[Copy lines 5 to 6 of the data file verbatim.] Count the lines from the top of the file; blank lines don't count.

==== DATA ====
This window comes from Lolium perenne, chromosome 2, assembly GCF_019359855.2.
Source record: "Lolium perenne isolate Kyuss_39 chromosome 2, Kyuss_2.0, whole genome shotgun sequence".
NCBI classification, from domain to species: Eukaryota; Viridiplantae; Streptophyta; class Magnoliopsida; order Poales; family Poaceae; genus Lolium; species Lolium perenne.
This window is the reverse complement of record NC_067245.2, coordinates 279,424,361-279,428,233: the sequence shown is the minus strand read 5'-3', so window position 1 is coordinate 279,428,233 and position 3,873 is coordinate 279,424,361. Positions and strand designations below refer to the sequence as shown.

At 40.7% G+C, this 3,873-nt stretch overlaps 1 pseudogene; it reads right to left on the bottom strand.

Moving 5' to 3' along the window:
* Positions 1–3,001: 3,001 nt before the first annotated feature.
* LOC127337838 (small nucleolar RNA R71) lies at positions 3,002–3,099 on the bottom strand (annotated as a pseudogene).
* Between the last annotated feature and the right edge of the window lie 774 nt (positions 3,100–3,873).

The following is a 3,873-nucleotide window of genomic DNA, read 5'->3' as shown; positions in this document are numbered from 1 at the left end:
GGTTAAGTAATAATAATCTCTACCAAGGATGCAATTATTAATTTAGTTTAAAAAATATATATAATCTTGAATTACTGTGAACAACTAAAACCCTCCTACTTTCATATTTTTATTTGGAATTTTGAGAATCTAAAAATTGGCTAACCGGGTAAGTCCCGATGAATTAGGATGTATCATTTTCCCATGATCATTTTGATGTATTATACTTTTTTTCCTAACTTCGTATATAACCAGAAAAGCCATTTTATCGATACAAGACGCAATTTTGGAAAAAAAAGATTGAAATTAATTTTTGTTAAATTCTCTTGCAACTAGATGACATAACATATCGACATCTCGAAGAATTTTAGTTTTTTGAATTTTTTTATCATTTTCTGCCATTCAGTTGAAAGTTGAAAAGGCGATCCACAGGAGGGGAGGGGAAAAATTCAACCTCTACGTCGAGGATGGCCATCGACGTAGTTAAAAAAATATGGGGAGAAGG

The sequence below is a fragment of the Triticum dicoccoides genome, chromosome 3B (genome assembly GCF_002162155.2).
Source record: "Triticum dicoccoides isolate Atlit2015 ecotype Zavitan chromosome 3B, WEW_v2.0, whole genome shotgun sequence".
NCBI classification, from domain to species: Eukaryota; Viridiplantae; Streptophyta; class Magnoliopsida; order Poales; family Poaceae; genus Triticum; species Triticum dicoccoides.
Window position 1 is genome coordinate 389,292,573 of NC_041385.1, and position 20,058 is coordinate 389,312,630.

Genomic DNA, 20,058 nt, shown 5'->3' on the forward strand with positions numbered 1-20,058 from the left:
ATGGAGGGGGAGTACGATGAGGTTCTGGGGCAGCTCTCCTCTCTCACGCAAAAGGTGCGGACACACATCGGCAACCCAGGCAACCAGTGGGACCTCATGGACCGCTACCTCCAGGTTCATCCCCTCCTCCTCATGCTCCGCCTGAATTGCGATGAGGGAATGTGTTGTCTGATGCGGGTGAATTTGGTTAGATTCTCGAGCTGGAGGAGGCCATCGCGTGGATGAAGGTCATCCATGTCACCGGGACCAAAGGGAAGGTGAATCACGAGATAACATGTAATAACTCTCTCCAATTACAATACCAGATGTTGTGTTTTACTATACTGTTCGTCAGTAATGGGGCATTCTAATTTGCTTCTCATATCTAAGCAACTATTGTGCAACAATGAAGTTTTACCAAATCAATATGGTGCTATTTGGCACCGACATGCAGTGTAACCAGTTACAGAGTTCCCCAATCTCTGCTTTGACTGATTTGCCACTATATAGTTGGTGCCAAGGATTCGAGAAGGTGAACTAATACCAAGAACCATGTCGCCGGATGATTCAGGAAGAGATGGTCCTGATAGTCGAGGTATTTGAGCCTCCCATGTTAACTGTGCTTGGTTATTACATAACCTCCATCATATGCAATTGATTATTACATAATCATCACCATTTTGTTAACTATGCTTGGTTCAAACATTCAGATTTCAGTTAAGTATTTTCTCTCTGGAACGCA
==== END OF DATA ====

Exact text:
At 40.7% G+C, this 3,873-nt stretch overlaps 1 pseudogene; it reads right to left on the bottom strand.

Moving 5' to 3' along the window: